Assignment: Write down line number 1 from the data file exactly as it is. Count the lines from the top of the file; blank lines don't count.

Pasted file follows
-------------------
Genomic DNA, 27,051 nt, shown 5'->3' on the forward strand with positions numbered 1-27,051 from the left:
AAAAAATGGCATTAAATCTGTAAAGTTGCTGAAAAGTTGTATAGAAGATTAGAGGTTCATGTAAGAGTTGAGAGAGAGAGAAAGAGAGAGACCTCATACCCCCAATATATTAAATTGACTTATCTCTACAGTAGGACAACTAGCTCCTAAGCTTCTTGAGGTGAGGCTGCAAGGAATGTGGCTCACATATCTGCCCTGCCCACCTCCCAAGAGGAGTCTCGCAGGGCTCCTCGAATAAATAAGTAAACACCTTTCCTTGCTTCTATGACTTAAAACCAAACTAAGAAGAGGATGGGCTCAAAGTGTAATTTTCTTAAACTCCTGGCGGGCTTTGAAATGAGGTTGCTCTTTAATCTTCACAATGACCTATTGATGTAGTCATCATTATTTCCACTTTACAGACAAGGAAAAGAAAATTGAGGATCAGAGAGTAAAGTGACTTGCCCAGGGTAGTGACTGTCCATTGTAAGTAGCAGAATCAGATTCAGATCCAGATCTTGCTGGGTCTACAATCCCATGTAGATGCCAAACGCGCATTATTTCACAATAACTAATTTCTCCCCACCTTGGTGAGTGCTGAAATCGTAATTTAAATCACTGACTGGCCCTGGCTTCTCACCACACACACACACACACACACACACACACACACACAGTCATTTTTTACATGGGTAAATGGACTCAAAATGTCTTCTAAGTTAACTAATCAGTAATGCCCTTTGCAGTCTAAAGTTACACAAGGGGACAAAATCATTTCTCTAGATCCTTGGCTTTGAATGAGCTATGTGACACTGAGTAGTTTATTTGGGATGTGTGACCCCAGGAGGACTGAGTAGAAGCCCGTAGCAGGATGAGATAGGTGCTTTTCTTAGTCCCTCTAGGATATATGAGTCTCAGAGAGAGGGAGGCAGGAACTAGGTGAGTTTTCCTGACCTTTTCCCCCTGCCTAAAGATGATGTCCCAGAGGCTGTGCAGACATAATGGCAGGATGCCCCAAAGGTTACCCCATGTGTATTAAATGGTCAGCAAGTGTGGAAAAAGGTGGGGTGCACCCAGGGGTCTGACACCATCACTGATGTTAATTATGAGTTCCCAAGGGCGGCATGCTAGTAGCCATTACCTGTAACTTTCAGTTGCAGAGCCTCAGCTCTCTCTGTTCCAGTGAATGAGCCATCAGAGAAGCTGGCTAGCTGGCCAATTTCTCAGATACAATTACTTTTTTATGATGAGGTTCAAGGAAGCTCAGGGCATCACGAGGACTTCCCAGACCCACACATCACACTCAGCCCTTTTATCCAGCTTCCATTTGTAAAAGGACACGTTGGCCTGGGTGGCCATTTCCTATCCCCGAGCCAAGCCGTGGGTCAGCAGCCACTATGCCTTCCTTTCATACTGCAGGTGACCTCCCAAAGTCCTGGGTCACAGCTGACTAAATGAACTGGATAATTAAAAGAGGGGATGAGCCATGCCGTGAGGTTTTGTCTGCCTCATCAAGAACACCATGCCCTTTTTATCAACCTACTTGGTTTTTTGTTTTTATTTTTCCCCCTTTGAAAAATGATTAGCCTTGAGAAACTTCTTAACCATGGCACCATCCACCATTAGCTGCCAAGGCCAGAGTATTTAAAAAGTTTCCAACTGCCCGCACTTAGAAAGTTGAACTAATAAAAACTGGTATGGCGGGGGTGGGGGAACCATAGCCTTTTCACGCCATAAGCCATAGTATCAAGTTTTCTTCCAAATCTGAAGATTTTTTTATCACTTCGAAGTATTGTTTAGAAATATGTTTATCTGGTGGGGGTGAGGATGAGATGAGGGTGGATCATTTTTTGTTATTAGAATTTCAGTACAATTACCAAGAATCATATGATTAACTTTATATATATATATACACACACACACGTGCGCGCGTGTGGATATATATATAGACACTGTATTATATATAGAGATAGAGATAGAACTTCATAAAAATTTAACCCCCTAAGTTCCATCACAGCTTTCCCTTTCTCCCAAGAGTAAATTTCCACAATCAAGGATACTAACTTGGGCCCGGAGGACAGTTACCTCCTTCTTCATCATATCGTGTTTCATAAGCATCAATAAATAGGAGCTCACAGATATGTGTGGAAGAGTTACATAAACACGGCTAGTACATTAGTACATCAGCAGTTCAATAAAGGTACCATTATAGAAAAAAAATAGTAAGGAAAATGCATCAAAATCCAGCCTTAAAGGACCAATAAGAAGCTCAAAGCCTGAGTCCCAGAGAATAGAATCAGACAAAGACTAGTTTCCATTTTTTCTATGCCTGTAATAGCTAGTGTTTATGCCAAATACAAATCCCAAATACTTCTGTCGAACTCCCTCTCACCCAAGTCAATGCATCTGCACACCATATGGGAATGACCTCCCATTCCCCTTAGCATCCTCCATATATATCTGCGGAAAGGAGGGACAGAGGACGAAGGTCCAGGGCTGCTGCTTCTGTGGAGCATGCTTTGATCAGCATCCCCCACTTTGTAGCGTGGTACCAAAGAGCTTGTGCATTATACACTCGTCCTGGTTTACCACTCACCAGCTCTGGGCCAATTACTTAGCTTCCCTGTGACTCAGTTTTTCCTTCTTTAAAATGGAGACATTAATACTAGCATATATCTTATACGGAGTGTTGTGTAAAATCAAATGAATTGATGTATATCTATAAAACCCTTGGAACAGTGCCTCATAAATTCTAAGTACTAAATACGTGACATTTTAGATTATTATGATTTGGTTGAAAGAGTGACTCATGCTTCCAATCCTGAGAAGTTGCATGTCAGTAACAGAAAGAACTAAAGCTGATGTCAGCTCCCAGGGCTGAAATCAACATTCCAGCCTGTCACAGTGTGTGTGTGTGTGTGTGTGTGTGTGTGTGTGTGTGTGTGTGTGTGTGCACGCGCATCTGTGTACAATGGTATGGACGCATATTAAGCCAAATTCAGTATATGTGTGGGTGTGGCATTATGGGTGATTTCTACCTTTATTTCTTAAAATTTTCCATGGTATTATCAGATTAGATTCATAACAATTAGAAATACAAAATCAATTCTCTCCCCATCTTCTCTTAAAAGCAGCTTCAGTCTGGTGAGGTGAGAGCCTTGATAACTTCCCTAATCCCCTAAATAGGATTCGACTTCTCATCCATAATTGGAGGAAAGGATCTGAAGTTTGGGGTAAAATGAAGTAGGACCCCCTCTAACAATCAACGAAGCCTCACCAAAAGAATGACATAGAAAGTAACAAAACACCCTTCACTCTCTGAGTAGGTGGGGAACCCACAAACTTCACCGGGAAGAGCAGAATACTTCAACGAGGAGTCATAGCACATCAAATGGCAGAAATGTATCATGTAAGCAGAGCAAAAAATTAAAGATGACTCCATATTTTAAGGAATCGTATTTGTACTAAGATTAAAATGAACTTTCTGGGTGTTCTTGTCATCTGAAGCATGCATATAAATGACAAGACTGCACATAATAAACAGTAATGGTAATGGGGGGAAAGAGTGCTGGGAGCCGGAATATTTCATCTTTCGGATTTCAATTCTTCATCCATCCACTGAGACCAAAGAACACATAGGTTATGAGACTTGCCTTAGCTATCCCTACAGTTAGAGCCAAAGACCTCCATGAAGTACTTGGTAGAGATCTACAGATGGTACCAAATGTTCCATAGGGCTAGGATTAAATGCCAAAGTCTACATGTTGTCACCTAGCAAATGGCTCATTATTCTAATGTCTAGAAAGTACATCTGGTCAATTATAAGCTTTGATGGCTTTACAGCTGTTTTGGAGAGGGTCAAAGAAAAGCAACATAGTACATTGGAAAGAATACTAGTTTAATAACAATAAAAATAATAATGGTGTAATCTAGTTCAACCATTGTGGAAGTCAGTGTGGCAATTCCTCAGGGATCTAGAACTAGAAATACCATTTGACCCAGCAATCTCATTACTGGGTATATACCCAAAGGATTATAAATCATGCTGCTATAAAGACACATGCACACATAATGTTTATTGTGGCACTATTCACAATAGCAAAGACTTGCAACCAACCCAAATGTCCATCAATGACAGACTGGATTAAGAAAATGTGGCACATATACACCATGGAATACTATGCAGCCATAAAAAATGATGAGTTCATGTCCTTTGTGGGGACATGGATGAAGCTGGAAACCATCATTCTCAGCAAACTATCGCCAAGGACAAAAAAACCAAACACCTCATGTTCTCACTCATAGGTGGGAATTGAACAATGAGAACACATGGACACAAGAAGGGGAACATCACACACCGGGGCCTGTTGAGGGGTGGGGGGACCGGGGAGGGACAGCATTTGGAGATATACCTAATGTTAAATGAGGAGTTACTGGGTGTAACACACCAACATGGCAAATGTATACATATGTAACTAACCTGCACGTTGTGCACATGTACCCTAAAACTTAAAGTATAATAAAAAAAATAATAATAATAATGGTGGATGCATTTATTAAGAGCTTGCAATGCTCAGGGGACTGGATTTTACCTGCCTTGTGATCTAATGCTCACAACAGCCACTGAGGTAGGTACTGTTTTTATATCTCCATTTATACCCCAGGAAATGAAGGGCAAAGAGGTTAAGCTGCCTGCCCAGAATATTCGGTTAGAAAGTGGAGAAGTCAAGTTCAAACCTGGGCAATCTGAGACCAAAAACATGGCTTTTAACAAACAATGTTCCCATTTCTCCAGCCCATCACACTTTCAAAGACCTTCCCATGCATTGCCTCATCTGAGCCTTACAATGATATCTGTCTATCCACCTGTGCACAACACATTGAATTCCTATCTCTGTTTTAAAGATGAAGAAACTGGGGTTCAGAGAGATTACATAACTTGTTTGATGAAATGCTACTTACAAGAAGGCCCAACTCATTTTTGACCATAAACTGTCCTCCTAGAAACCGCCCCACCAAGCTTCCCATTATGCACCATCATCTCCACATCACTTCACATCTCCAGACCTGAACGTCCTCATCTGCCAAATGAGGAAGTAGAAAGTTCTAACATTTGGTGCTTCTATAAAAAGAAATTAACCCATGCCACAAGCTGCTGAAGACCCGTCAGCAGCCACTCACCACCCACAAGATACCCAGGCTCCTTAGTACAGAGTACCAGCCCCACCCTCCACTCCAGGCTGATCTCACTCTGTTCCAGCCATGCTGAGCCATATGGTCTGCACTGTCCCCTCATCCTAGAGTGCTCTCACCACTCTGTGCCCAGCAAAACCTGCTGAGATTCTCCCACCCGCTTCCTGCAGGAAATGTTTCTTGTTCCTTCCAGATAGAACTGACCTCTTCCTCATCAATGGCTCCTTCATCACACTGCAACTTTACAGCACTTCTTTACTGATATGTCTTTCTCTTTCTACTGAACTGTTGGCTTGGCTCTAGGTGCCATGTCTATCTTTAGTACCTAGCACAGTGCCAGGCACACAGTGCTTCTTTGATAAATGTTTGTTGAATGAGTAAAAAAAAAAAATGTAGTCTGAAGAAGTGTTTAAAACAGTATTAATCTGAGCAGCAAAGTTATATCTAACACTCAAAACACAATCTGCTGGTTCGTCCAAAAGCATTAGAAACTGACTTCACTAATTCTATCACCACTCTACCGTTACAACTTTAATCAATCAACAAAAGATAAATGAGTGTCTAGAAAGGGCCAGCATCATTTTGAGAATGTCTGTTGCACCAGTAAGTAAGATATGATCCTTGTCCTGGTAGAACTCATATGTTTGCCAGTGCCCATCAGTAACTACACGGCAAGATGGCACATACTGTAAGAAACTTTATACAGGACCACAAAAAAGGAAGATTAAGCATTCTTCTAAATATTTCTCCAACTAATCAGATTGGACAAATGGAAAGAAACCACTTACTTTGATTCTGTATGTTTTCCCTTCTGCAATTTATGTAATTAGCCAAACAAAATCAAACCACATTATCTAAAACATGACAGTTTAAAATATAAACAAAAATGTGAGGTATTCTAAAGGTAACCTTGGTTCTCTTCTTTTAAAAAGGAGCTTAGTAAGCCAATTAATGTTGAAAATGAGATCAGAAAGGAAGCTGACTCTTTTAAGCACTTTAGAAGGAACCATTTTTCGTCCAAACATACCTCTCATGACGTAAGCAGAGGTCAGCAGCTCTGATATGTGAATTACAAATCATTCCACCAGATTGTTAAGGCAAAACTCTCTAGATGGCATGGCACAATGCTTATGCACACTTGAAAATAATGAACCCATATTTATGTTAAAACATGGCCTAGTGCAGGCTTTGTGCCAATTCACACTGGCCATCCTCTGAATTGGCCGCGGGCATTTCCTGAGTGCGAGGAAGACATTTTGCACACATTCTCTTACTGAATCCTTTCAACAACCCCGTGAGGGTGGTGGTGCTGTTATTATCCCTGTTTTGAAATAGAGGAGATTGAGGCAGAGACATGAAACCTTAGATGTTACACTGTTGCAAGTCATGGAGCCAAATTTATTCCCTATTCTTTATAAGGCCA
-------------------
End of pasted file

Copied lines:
Genomic DNA, 27,051 nt, shown 5'->3' on the forward strand with positions numbered 1-27,051 from the left: